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Ciliary bundles of striolar hair cells: are they mechanically specialized

Ciliary bundles of striolar hair cells: are they mechanically specialized
Ciliary bundles of striolar hair cells: are they mechanically specialized
Vertebrate otolith organs have a specialized region of neuroepithelium, the striola, which is reported to differ from non-striolar regions in a variety of ways including hair cell structure. The functional significance of this specialization is largely unknown. We are addressing this question by analyzing the mechanical characteristics of striolar hair cells in a turtle, P. scripta, using quantitative anatomy of fixed and living bundles combined with computational models of ciliary bundle mechanics. This report describes some structural features of striolar bundles, compares them with the dominant population of extrastriolar bundles, and addresses the mechanical significance of these differences.Ciliary bundles in the striola differ in several ways from bundles in the extra-striolar cotillus (a large, relatively homogeneous area that accounts for 65-75% of the utricular neuroepithelium). Striolar bundles have more stereocilia (75-150 vs. 30-60), and stereocilia form more circular arrays (10 columns of 5-10 stereocilia vs. 5 columns of 9-10 stereocilia). Kinocilia on striolar bundles are shorter (approx. 10 um vs.15 um). Stereocilia lengths on striolar bundles fall into two groups: from shortest to longest they (1) increase linearly from 2-5 um or (2) increase exponentially from 5-10 um. Stereocilia in the non-striolar cotillus increase linearly from 2-5 um. These structural differences suggest that bundles in the striola may have different mechanical properties than bundles in the extrastriolar cotillus, but the nature of these differences and their functional significance is unclear. Our computational models suggest that striolar and extra-striolar bundles have distinctive patterns of tip-link tensions across the bundle during deflection and different deformation configurations. Furthermore, striolar bundles with tall stereocilia are approximately an order of magnitude stiffer than the bundles in the non-striolar cotillus (5000 to 10,000 pN/um vs. 100 to 200 pN/um), suggesting that higher forces are required to deflect these bundles. Thus, striolar bundles may be specialized for signaling a distinctive range of stimulus intensities.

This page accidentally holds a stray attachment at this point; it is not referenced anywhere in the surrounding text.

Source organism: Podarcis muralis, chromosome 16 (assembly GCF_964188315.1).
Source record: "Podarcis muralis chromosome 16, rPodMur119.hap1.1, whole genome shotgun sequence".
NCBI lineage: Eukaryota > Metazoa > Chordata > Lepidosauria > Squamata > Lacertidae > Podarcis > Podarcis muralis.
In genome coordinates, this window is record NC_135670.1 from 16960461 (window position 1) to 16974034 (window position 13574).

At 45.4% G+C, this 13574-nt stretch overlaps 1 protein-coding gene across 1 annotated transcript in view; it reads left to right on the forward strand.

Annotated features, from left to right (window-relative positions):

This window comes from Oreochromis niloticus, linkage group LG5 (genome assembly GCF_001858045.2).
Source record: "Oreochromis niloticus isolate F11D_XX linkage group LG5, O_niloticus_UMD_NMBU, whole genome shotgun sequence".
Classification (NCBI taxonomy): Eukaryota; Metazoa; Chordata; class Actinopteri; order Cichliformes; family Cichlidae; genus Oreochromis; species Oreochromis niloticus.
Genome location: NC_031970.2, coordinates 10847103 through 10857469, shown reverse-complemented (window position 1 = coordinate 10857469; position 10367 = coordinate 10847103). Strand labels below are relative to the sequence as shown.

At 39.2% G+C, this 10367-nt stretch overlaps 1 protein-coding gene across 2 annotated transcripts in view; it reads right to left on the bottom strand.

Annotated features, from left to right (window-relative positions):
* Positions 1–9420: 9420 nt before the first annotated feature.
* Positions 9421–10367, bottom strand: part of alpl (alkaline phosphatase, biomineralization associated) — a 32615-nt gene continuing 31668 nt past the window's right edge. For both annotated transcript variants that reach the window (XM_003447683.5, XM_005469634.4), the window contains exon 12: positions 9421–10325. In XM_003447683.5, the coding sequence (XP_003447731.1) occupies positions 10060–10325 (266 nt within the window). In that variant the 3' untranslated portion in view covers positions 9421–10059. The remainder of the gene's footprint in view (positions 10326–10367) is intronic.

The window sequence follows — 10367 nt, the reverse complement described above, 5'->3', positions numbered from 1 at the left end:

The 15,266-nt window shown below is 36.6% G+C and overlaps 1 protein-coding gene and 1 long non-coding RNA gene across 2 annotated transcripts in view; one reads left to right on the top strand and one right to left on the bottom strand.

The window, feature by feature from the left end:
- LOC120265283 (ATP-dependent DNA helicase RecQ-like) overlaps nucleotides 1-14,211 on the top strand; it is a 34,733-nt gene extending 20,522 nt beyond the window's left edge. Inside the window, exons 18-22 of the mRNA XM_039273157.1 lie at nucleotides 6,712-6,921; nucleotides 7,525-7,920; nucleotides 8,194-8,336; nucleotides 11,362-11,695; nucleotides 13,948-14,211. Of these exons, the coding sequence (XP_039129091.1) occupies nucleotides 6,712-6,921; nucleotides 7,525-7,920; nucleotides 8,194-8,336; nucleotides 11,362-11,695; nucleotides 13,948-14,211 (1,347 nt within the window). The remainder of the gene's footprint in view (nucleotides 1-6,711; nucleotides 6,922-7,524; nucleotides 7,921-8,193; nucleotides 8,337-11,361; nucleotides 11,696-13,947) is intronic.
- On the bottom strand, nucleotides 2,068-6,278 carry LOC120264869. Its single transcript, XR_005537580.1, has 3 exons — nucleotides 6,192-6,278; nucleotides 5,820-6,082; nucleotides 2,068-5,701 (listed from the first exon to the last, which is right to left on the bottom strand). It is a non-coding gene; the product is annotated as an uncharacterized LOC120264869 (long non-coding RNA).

Cotton, John
f862109d-de13-4228-89dc-cee27f2bc544
Silverman, Jen
3e86c2fd-91f9-4287-bc8d-6cc817d3cab5
Peterson, Ellengene
4cb2e895-a189-4f21-a597-56dc4af9fdde
Grant, Wally
c205cd55-9637-4a14-8ae6-2d0f964af694
Cotton, John
f862109d-de13-4228-89dc-cee27f2bc544
Silverman, Jen
3e86c2fd-91f9-4287-bc8d-6cc817d3cab5
Peterson, Ellengene
4cb2e895-a189-4f21-a597-56dc4af9fdde
Grant, Wally
c205cd55-9637-4a14-8ae6-2d0f964af694

Cotton, John, Silverman, Jen, Peterson, Ellengene and Grant, Wally (2000) Ciliary bundles of striolar hair cells: are they mechanically specialized. Twenty-Third Annual Midwinter Meeting of the Association for Research in Otolaryngology. 01 Feb 2000.